HOUSTON - A court order has reversed course on Harris County Judge Lina Hidalgo's order to release inmates from the county jail.
Harris County Sheriff Ed Gonzalez tweeted the update on Friday afternoon. He wrote, "Per a Court Order just received, halting any further inmate releases related to County Judge Hidalgo’s Order. This is a legal matter and will wait for further information."
Sheriff Gonzalez later tweeted out the full court order he received from Administrative Judge Herb Ritchied.
The order states, "Most of the inmates in the Harris County Jail are defendants charged with felony offenses, whose cases are assigned to one of the 22 Felony District Courts, each of which independently lawfully sit and exercise exclusive jurisdiction in such matters in this County."
It also went on to say, "Only the State District Judges of the 22 Felony District Courts of Harris County, Texas have exclusive constitutional and statutory jurisdiction over all felony cases assigned to their respective courts."
The order demands the Harris County Sheriff, the county Pre-Trial Agency, the Harris County Community Supervisions and Corrections Department "IGNORE and WHOLLY DISREGARD any order and/or directive from the Harris County Judge regarding the issuance of felony Pre-Trial Bonds or Personal Recognizance Bonds or any other order of release, as the same purports affect felony inmates or probationers now in custody of the Harris County Sheriff or the Harris County Community Corrections and Supervision Department, and under the lawful jurisdiction of one of the Harris County State District Courts."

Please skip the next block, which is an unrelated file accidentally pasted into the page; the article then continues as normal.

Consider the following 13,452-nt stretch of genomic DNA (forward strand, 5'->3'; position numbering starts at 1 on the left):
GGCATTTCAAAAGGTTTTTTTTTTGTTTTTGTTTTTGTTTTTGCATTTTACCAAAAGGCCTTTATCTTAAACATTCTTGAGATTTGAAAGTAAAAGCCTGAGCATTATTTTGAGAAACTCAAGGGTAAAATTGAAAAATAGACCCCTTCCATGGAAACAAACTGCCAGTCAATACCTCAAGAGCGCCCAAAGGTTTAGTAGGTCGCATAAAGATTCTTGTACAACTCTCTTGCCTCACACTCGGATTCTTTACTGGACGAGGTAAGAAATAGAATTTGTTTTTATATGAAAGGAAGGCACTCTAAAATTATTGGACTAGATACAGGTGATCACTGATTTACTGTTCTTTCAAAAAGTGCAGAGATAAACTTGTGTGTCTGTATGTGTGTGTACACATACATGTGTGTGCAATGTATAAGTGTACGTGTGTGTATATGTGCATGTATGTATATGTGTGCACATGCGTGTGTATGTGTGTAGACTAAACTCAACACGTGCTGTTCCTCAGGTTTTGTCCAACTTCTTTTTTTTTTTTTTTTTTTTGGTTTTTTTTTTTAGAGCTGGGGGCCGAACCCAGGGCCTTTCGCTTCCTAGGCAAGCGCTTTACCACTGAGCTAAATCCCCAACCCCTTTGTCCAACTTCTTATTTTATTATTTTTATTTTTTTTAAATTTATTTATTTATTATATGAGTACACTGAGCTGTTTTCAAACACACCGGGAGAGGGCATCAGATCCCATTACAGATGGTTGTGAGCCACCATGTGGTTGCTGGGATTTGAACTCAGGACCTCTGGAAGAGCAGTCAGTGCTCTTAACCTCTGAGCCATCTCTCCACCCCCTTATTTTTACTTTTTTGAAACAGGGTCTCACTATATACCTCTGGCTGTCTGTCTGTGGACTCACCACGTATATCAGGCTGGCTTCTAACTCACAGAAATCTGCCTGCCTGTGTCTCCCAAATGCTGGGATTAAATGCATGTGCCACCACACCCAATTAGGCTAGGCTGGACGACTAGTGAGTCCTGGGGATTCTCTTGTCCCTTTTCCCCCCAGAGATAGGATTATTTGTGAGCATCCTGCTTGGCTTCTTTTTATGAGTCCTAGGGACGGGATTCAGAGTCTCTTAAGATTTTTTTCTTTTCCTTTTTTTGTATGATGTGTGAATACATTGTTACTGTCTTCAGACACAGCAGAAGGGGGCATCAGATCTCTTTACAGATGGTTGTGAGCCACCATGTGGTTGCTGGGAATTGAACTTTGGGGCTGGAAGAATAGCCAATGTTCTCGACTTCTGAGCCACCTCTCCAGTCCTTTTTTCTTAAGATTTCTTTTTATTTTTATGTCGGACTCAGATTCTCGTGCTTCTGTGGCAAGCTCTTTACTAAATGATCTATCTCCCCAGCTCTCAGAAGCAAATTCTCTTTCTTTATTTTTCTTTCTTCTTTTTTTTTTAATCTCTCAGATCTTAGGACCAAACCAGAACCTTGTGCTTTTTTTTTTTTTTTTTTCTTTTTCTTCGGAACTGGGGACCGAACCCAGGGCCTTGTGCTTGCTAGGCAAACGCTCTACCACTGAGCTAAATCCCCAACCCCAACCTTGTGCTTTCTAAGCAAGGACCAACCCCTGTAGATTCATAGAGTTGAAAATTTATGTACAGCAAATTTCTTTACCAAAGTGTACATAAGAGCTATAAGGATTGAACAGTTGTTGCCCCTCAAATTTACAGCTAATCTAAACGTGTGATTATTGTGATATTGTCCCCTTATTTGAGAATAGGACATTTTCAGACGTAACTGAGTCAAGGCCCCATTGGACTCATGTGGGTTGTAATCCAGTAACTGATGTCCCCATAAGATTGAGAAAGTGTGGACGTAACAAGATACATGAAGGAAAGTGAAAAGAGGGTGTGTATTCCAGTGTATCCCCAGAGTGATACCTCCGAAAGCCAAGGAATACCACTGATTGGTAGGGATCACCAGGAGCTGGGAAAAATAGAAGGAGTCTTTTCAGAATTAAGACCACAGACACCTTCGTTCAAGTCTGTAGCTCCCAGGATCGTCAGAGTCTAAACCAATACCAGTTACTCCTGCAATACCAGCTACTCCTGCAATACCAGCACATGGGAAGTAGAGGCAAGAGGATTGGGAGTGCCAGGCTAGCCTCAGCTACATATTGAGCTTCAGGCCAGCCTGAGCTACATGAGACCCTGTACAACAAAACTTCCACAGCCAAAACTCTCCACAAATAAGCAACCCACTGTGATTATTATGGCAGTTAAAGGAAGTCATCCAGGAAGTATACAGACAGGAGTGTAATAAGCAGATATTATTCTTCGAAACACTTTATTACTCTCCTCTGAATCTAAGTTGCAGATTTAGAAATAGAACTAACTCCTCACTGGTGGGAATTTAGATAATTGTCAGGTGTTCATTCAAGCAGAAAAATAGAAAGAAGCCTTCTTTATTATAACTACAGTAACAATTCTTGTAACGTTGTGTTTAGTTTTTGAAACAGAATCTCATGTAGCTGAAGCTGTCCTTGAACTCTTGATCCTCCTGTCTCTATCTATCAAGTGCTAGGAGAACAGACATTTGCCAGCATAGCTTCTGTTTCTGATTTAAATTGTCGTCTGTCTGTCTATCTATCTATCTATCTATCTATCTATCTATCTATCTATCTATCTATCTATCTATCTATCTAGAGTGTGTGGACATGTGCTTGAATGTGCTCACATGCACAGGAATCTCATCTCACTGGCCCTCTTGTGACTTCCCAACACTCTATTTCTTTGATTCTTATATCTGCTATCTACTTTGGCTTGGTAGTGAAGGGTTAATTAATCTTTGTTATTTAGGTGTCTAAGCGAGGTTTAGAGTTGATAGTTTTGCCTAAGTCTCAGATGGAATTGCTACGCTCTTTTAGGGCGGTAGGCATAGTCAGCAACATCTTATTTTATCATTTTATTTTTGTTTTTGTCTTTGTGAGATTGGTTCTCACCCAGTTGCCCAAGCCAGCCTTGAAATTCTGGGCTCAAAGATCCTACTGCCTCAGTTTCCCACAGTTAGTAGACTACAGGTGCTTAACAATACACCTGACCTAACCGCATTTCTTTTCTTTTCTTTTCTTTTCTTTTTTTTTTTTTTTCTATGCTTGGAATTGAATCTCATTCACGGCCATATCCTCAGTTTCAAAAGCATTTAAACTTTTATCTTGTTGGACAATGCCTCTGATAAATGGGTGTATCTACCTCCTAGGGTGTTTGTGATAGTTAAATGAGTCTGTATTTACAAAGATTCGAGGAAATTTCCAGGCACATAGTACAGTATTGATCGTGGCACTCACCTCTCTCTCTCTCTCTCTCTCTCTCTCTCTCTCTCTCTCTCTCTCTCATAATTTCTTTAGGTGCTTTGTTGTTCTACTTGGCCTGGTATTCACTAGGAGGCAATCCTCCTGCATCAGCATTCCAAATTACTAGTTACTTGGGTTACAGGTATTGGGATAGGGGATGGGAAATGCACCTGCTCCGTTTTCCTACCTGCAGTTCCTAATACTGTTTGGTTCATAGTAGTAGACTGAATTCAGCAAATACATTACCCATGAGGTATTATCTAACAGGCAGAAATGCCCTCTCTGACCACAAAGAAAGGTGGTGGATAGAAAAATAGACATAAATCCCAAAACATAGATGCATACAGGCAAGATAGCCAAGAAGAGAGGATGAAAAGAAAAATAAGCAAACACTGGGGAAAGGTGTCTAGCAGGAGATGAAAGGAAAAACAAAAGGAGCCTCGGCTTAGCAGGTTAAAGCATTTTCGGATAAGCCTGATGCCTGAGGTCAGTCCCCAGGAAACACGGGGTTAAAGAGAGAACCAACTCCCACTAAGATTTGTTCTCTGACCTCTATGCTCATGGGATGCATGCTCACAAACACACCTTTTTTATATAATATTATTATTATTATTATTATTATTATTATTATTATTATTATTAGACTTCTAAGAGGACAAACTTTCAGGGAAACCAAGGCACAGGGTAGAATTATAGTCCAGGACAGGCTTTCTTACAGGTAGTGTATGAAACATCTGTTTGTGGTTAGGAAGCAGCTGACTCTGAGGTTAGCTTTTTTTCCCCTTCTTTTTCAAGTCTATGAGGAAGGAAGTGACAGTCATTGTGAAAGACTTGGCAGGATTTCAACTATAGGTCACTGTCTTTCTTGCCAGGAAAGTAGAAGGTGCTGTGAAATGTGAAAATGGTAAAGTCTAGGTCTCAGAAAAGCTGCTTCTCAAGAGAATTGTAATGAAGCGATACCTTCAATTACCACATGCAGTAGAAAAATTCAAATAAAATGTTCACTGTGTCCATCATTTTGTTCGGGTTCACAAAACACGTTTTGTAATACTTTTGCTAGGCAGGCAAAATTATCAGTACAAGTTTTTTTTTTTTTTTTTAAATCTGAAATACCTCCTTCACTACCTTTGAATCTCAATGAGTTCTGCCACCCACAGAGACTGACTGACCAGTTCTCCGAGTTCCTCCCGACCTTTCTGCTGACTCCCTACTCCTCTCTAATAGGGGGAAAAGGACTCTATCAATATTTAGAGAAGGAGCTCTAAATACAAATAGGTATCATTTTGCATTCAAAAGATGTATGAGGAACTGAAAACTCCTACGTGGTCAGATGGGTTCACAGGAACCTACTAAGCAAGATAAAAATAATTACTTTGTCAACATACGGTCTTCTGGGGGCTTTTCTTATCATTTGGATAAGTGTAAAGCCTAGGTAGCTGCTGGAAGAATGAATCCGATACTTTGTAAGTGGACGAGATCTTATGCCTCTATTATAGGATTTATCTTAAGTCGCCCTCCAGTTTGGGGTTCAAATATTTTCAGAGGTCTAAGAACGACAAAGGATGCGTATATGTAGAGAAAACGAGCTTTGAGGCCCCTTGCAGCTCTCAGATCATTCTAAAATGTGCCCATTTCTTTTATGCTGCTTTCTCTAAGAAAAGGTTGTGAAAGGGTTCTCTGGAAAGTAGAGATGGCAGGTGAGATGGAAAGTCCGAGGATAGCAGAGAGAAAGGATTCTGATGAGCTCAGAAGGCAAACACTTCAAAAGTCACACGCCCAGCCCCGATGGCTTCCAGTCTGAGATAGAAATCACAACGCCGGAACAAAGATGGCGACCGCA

Currently, there are three inmates who tested positive for coronavirus COVID-19, with 30 more awaiting test results and 800 in quarantine.
Judge Hidalgo's order was issued in the hopes of stopping the spread of the virus at the jail, where there are roughly 8,000 inmates.
Under Judge Hidalgo's order, the releases would not happen until the non-violent inmates go before pre-trial services.
"The jail population is at risk of being the epicenter of a catastrophe a catastrophic outbreak in our county and not just inmates not just the 3000 folks who work in the jail but the entire community who needs the bed space that is in limited supply," said Hidalgo.